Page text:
One of the justifications for arguing for support for airlines is that specific airlines are too big to fail; that statement requires examination. The economy of the U.S. was not directly harmed by the successive chapter 11 filings by most of the legacy carriers post 9/11 so a chapter 11 filing of one or more airlines now will not likely risk failure to the U.S. economy. There were no shutdowns of large U.S. airlines in the decade post 9/11 other than TWA which had been acquired by American prior to 9/11.
American is the largest U.S. airline by employment with over 130,000 employees including at its subsidiaries. Its largest employee bases are predominantly in the southern U.S. which has been less impacted by COVID-19. American froze all of its defined benefit pension plans in chapter 11; they would likely be terminated if American either files another chapter 11 or is liquidated. Chapter 11 filings typically result in downward pressure on other airline salaries. It is not as likely that other airlines’ salaries would fall as much if AAL was liquidated. American’s headquarters is in the Dallas/Ft. Worth metroplex which is also home to Southwest Airlines.
American operates hubs in multiple cities in the United States. The only metro areas where it has more than a 50% local market share and no competitor has at least 20% share is in Miami/Ft. Lauderdale, Charlotte, and Philadelphia. All three of these cities have sufficient local demand as well as facilities to support other carries should American fail. There are other carriers with large operations at the same airport or other airports in the regions of Chicago, Dallas/Ft. Worth, Los Angeles, New York City, Phoenix, and Washington D.C. which host American hubs. American has called its hubs at Charlotte, Dallas/Ft. Worth and Washington National as its most profitable; other airlines probably have low profitability.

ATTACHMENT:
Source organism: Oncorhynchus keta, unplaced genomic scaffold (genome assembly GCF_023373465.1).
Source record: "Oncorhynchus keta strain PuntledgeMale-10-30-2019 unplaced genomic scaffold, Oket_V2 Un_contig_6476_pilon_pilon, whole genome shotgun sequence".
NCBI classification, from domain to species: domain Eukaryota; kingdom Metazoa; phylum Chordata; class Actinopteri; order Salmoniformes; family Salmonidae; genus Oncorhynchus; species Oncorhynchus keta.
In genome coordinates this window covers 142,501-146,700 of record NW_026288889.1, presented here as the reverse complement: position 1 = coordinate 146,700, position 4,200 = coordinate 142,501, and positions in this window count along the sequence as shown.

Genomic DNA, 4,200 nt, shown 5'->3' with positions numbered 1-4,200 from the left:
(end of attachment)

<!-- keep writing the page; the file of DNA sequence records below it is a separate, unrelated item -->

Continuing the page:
American is the second-largest slot holder at NYC’s LaGuardia airport and the third-largest at JFK. It is the largest slot holder at Washington National Airport. In the past, the FAA has relaxed slot controls and the DOJ has helped ensure increased competition via slot divestitures and creation of additional slots. AAL is one of the largest foreign slot holders at London Heathrow airport where it has a joint venture with British Airways, the largest carrier from the United Kingdom to the U.S. Slots at London Heathrow can be traded on commercial terms and routinely trade for more than $50 million per slot pair.
Airports in the United States are almost entirely locally owned but partially federally funded through user fees which are generally proportionally spread between the size of each airline’s operations. The loss of a hub – which requires a disproportionate amount of airport real estate compared to the amount of local traffic – has happened when cities like Cincinnati, Cleveland, Memphis, Raleigh-Durham, and Pittsburgh have lost their hub status. In some cases, the airport consolidated remaining operations into newer facilities while others still have more gates than they need for their current level of air service, years after losing hub status. In most cases, former hubs have more low-cost airline service than they had as hubs and other carriers including other legacy carriers have added service which had been cut.